IF we were all starting from the same place on the running track, it might be reverse sexism. But, dumbarse, we are working within PATRIARCHY, so affirmative action policy isn’t ‘reverse-sexism’, it’s simply an attempt to get us all at least onto the running track together. Of course, you’ve got to be a real ninja to actually pull off that sort of affirmative action effectively. So it’s ok, dickhead. Your power and privilege really aren’t in a whole lot of danger. We still have quite a bit of work to do. And anyway, most of our most important successes have been sneaky, and you haven’t noticed them. But, FYI, just like that beefcake guy in that rubbish film Crazy Stupid Love says, convincing women they’re learning to pole dance ‘for fitness’, that’s not a feminist victory. Convincing women stripping for money is empowering: that is not feminism. That’s old school sexism. So you’ve pretty much scored a point there.
…but back to my story.
Some of these jazz writer guys are entirely lacking in a sense of cultural and social context. And they really, really need to do a few introductory gender/race studies classes. Hellz, some introductory literary studies subjects.
But it’s worth having a look about at what has been written about race and class and gender and ethnicity in reference to and within jazz criticism. Queer studies? Yeah, don’t hold your breath, buddy.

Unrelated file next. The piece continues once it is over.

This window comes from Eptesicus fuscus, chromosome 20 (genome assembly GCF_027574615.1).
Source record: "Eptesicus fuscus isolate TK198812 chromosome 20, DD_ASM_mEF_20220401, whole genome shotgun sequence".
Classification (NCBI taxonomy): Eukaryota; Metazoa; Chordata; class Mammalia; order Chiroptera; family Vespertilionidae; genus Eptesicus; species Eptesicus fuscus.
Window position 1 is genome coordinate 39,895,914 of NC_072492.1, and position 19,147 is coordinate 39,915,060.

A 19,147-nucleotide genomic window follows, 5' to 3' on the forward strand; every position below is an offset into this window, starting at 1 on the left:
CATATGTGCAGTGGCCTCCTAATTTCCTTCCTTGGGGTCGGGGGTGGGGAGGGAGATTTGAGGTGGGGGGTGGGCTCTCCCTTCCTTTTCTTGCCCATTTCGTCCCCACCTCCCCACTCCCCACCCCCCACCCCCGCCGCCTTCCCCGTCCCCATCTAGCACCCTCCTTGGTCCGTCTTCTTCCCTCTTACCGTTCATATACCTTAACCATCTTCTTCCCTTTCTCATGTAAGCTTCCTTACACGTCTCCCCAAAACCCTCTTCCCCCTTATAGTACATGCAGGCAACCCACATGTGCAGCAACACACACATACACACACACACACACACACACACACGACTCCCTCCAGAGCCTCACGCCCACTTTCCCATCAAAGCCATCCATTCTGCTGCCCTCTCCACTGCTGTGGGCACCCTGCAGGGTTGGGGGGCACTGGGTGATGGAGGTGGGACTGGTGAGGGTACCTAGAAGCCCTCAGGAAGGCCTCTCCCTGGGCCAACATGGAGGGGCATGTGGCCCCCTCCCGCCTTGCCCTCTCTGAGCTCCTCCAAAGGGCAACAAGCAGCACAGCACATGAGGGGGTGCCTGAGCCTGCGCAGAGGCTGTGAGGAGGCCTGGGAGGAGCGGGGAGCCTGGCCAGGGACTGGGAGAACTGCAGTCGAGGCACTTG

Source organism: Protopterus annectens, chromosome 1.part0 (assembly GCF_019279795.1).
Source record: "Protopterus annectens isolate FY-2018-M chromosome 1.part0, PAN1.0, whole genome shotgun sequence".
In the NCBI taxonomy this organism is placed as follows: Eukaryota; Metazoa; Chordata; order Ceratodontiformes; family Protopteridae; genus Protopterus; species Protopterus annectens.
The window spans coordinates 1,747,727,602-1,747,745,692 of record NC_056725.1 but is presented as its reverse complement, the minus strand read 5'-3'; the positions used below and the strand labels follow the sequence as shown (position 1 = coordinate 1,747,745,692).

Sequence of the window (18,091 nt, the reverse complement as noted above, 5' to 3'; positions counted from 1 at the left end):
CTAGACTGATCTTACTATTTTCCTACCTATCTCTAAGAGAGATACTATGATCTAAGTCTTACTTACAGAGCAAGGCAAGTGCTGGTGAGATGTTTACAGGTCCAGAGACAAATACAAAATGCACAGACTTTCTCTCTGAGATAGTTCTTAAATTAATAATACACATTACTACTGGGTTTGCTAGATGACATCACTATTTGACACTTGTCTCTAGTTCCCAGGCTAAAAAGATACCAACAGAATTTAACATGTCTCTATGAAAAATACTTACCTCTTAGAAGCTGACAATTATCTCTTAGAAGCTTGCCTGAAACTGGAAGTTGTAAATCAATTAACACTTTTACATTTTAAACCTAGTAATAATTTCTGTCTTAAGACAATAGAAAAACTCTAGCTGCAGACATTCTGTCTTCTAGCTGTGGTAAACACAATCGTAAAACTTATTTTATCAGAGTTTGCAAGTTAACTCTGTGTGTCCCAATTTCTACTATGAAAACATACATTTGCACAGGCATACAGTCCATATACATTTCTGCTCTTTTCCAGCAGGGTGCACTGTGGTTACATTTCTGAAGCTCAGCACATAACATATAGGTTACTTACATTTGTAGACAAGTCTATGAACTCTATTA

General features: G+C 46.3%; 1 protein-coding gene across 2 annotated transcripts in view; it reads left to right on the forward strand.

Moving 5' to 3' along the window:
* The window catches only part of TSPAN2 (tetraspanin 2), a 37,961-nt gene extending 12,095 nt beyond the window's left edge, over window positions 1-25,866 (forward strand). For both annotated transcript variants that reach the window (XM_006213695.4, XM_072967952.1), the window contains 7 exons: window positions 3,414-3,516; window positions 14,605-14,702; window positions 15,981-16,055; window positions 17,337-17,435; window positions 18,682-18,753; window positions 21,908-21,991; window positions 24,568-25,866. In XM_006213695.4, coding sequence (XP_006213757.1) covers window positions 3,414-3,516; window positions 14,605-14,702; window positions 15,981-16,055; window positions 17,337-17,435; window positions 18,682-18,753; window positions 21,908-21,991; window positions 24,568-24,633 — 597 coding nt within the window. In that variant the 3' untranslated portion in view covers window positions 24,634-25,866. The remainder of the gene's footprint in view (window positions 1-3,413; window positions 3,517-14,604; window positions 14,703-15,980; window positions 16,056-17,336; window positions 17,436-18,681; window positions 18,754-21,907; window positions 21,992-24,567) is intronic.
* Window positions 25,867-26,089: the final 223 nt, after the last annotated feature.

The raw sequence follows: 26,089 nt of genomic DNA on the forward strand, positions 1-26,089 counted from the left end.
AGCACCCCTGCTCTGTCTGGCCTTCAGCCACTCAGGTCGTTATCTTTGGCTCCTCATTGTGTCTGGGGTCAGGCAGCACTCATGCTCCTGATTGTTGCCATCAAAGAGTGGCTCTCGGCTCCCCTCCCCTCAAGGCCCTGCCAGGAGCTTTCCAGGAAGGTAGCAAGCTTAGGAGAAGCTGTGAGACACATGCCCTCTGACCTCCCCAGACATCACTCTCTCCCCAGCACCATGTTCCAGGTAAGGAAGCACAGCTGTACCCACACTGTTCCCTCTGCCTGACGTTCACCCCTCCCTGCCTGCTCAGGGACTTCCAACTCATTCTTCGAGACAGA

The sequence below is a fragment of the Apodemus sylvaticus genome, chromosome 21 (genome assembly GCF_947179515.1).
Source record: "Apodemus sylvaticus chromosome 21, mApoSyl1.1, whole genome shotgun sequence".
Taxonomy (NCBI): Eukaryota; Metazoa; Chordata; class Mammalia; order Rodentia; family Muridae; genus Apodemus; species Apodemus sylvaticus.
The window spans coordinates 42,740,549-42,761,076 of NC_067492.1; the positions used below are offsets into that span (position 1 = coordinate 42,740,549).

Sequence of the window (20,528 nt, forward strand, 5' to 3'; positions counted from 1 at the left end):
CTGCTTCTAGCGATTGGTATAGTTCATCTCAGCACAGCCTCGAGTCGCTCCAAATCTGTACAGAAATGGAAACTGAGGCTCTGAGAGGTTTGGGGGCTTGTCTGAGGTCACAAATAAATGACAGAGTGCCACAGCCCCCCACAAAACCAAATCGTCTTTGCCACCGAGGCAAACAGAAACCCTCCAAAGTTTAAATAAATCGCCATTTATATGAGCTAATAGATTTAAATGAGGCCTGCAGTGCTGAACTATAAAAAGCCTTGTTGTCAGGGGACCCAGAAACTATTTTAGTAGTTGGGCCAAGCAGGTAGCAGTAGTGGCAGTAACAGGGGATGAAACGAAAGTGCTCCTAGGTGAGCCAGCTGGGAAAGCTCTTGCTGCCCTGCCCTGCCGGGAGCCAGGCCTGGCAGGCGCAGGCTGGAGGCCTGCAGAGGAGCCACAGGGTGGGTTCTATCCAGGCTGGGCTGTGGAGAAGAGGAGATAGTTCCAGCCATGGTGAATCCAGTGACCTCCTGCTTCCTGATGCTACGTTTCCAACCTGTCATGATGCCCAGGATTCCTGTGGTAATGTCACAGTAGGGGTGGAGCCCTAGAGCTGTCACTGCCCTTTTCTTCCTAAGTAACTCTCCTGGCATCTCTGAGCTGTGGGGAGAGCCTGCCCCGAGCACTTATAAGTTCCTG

- Gary Giddens has written a series of articles for All About Jazz this year, including Race and Jazz Criticism, Gary Giddins on Ignored Black Jazz Writers>, Race, Culture, and a White Boy From Texas and Jazz vs Racism.
- There’s also John Gennari’s 2006 book Blowin’ Hot and Cool:Jazz and Its Critics.
- John Szwed taught a seminar about Jazz histories in 2003 called ‘Historiography of Early Jazz’ (you can read the course outline at Jazz Studies online).
- I also came across this little paper ‘Writing Jazz History: The Emergence of a New Genre’ by Mario Dunkel which provides some useful references.
- And then of course, there’s Amiri Baraka’s own work on the topic. But if you’re a sooky la and you don’t like radical race politics, you should probably not read that one. Actually, you probably SHOULD, because it is exciting and thrilling and fun to read such strong emotional stuff written without any ironic detachment.
So there is some critical (in the sense that these authors are engaging with the ideology and assumptions at work, rather than ‘being negative’) attention to jazz histories and jazz criticism/journalism. I’ve written a little bit about it before (in the post the trouble with linear jazz narratives + more and New Orleans jazz?), but I’m certainly not well read on this topic.